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BLOG Shopping in Istanbul

11 February 2016 / Culture

Istanbul the shopping paradise

Turkey, and in particular, Istanbul, is a shopper’s paradise with a huge variety of choice at every price point. From designer goods to high quality textiles, jewellery, leather goods and of course traditional rugs there are plenty of lovely things to enjoy.


Your time in Turkey would not be complete without taking home some special memories. Souvenirs come in all shapes and sizes and will evoke thoughts and memories from your time in Istanbul. Bargain buy gifts include spices from the Spice Bazaar, Turkish honey or pomegranate molasses, a box of Turkish Delight or cute tulip shaped tea glasses for tea lovers.



Fake it!

Supermodel Kate Moss was said to have literally bagged herself a bargain on a visit to Turkey by purchasing a fake designer bag. Known as ‘super fakes’, these shops specialise in leather goods that are so carefully made that they really do look like the real thing. While at the Grand Bazaar in Istanbul, you can find some of the best matched Louis Vuitton bags at a fraction of the price.

Silver and gold

A huge variety of jewellery can be found in Istanbul and when bargaining is expected, there is plenty of opportunity to get something beautiful for a great price. Many shops will even create something that is to your own design although there is a huge range available from simple beaded bracelets to rings with precious stones through to ultra modern designs.

Jewellery shops are clustered throughout the city of Istanbul but traditionally the Grand Bazaar region was where the top craftsmen had their workshops and where many of the finest shops can still be found today.

The quality of gold in Turkey is excellent with 14, 18 or 22 carats. Before you purchase, make sure the jewellery comes with an authenticity certificate. When buying silver or gold, check for the maker's hallmark stamped into an inconspicuous part of the piece to certifying that it is genuine.



Turkish carpet

Istanbul is world famous for the fine artwork, the intricate designs and the rich colours of its rugs and carpets. There are several carpet stores around the city as well as the Grand Bazaar, which offers an enormous range on display. From bargain buys to genuine antiques, there is a rug to suit all styles, tastes and wallets.


The Turks are famous for loving tea, possibly because they have such a wide variety of it. You can find black tea grown in the hills up near the Black sea as well as herbal teas including fresh thyme, rosehip, linden, lemon balm and sage. A visit to Turkey is not complete without being offered apple tea made from reconstituted apple and sugar. It is quite sweet but incredibly refreshing and it’s a popular souvenir to bring back home. This simple powder is mixed with water and you will find it sold on every street corner.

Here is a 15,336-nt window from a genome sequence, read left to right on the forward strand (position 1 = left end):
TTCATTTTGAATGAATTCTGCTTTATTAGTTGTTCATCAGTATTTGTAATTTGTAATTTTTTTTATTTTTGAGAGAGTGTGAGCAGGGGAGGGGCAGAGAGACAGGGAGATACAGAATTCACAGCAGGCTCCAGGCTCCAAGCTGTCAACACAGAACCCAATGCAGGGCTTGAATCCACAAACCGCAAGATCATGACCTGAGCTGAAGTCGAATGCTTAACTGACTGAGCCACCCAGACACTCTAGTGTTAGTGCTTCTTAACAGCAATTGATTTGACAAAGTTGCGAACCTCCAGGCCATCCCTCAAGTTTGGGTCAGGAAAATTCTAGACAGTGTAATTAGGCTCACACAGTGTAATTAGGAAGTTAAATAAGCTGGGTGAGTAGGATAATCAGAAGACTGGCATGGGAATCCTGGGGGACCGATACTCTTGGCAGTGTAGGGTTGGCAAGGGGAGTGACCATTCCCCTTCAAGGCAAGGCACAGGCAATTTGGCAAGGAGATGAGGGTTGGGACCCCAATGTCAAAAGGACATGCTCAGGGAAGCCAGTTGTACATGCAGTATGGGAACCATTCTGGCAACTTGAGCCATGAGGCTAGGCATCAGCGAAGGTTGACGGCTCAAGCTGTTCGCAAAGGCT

Onyx is a natural volcanic stone, much of it is mined in Cappadocia about ten hours’ drive from Istanbul. Onyx comes in varying colours with green being the best quality, followed by beige. Onyx is a translucent stone marbled with concentric veins. It is transformed into beautiful objects and jewellery by talented craftsman and artisans who can carve away at it to create anything from intricate vases through to chess sets and ornamental figures. 

Turkish Delight

You can’t leave Turkey without at least trying a Turkish Delight. This speciality can be known by its Turkish name ‘lokum’ and is one of the oldest forms of confectionery, originating in Istanbul during the Ottoman empire. It became a fashionable gift among the upper classes in Europe and is still a popular souvenir today. Traditionally it is flavoured with rose or lemon, but modern versions feature a range of ingredients such as pistachio nuts, hazelnuts, almonds, coconut and dried fruits.


A sisha is a smoking pipe known as nargile in Turkey. It is a water pipe that allows you to smoke flavoured tobacco as it is bubbled through the water. It’s a traditional past time and a relaxing, fun experience. Originally from India, the nargille found its way to Turkey during the Ottoman empire. Today, you can have many types of smoke to use with the nargile including apple, raspberry, banana or plain tobacco. Some are made from clay and others are very delicate because they feature ornately carved metals or plastics.



Turkish evil eye

Turkey is famous for the evil eye. To ward off spirits and evil people, you will see a blue circle with an eye in the middle wherever you go. This good luck sign can be found over the entrance to houses and businesses, on baby clothes, dogs' collars, in taxis, buses and fast food restaurants to name just a few. The evil eye is traditionally made of handmade glass featuring concentric circles or tear-drop shapes in dark blue, white, light blue and black, occasionally with a yellow or gold edge. They make for a great souvenir and can be made into a necklaces, key-rings, magnets or pretty much anything else.

Lemon cologne

Lemon cologne is a multi-purpose wonder, including a repellent for mosquitoes. Often you will find you are offered it to freshen up your hands after a bus journey or even after visiting the shops. It is offered to guests when they visit your home and given in restaurants at the end of a meal. But some people even use it to clean at home to kill germs.


Turkey Homes top tips for shopping in Istanbul

* Research the market to compare prices if you are planning a major purchase.

* The early bird catches the worm! Shopping is best done in the morning when the sales people have more time.

* Most shopkeepers know you may bargain so don’t be embarrassed to give it a go.

* Most of the major credit cards are accepted but you may get a lower price if you pay by cash.

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